“If the rights of naturalization may be communicated by parts, and it is not perceived why they may not, those peculiar to the conducting of business and the acquisition of property, might with propriety be at once conferred, upon receiving proof, by certain prescribed solemnities, of the intention of the candidates to become citizens; postponing all political privileges to the ultimate term. To admit foreigners indiscriminately to the rights of citizens, the moment they put foot in our country, as recommended in the message, would be nothing less than to admit the Grecian horse into the citadel of our liberty and sovereignty.”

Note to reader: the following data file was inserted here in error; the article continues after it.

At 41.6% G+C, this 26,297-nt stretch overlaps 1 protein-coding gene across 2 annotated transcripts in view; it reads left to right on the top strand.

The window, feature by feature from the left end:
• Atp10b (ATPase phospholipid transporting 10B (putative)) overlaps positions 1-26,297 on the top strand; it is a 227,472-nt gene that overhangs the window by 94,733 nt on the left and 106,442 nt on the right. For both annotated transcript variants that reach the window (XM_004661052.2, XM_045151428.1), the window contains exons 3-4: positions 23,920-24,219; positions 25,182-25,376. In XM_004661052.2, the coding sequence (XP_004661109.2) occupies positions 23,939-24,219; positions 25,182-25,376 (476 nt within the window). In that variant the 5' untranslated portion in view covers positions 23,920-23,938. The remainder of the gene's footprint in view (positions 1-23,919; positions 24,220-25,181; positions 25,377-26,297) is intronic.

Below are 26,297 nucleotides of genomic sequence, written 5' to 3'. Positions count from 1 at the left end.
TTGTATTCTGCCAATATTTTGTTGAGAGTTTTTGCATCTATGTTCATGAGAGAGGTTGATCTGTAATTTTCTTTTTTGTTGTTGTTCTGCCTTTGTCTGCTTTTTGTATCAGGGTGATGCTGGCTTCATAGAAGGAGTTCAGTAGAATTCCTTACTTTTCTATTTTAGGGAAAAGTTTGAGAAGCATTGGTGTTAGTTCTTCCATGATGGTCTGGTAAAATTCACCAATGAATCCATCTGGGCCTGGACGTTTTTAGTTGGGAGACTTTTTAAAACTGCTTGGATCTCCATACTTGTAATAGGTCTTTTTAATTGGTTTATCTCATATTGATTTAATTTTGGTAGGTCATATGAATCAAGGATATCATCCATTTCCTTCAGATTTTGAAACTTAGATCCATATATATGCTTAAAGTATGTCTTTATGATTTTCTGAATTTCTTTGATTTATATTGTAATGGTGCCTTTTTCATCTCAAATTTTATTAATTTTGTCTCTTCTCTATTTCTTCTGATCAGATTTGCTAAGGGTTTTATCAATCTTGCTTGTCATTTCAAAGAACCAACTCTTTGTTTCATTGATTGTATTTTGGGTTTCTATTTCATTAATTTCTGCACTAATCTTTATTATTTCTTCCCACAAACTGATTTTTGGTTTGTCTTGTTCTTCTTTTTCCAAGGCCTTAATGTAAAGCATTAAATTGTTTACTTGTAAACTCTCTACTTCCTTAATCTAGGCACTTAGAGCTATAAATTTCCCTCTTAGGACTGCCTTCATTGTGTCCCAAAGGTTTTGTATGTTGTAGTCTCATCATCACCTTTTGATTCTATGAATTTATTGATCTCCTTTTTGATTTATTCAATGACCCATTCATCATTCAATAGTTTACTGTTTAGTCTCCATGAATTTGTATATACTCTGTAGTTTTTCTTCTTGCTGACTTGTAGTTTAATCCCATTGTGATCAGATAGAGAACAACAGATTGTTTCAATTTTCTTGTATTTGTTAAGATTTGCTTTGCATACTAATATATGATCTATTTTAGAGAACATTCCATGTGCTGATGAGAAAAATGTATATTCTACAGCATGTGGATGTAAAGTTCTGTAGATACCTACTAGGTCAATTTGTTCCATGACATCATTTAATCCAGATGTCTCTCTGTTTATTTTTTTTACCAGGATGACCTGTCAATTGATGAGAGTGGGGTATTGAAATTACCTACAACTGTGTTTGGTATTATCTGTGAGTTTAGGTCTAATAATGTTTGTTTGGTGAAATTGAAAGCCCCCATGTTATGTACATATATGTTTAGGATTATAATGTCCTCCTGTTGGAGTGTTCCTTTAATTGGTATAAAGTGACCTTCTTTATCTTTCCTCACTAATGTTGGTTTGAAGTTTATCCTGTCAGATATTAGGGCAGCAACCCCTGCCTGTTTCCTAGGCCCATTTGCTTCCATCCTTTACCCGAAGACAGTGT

The “Chinese Exclusion Act”, originally intended to last for 10 years, was extended and expanded, and not repealed until 1943 when China became our ally in World War II. However, following this repeal Chinese immigration control was then consolidated with an earlier 1924 Immigration Act, which allowed only 105 Chinese immigrants into the . each year along with excluded classes of Chinese such as professionals and merchants. This immigration quota system was abolished by the Immigration Act of 1965, which brought every nationality onto the same immigration footing.